Death and Dying

I tend to think about end of life care frequently because of the exposure that I receive when I volunteer at Our Community House of Hope. While I am taking care of the patients on hospice there I can’t help but think how lucky the are to be in such a loving environment when so many other patients die in long-term care facilities or in the hospital, usually with no one around. I take care of the patients like they are my family because it is hard to not think about that person in bed being one of your grandparents, parents, brother, sister, etc.

Recently my grandmother passed away and I can’t help but think about her death and how she did not suffer from any physical ailment until the day she died because her heart gave up. When discussing her death with my family we have all concluded that she died in the best way possible, besides being in a hospital in which my mother will never forgive herself for not taking her back home when she asked her to. One thing that I do think about and it did not cross anyone else’s mind in the family is that she was a DNR and she was still resuscitated in the hospital because my grandfather verbally stated to do anything they could to save her. I often wonder whom I would pick to make my decisions if I were unable. You have to be able to trust that they will do what you wish them to do.

After she passed my family and I had a long conversation about advanced directives and how important they are to have. Neither of my parents have an advance directive and it worries me. I know what they want if there needed to be a decision made but without them having a durable power of attorney I know my siblings would fight me on the issue. I also know that my siblings would not be able to make the decision that my parents would want.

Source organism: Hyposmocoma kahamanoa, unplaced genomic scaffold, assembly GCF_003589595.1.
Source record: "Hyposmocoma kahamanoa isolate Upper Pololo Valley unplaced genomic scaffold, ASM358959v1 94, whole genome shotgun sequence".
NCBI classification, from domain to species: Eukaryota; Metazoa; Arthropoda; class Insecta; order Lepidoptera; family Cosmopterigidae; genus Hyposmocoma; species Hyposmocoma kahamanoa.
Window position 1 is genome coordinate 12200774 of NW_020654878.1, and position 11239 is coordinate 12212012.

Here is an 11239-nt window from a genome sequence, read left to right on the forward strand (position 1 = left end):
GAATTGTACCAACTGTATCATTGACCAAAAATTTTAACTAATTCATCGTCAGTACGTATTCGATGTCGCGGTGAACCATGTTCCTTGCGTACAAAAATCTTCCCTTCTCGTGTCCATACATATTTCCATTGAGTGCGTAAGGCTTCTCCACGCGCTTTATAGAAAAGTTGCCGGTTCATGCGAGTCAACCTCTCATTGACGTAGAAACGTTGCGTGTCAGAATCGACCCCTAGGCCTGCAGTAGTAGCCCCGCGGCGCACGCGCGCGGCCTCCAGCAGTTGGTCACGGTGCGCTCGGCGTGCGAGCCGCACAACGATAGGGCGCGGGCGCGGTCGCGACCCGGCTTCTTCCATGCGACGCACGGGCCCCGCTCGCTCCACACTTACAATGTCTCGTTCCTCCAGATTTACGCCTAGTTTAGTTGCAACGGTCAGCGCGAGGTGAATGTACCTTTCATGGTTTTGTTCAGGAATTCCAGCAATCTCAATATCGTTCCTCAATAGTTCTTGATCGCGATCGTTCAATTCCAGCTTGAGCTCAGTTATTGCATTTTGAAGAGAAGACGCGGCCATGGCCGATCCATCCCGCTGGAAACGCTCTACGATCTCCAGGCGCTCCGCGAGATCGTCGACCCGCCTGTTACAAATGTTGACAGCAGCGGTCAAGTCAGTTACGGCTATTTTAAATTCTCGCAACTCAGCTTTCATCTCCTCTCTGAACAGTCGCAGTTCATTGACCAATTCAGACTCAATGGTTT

I do believe that culture plays a significant role in death and dying. I believe some cultures deal with death significantly better than Americans. Americans tend to not think about death and seem to grieve for long periods of time. I am an American and I definitely grieved over my grandmother but I believe that death should be a celebration of life. Celebrate the person’s life and reminisce of the person that they were and the lives that they touched. Death is part of the life cycle and even though people are missed it should not be such a sad, horrifying event. I also witness that death is rarely about the person who died but about the family that is left behind.

http://www.overgatehospice.org.uk/uploads/pics/dying-matters-logo.png

Comments are closed.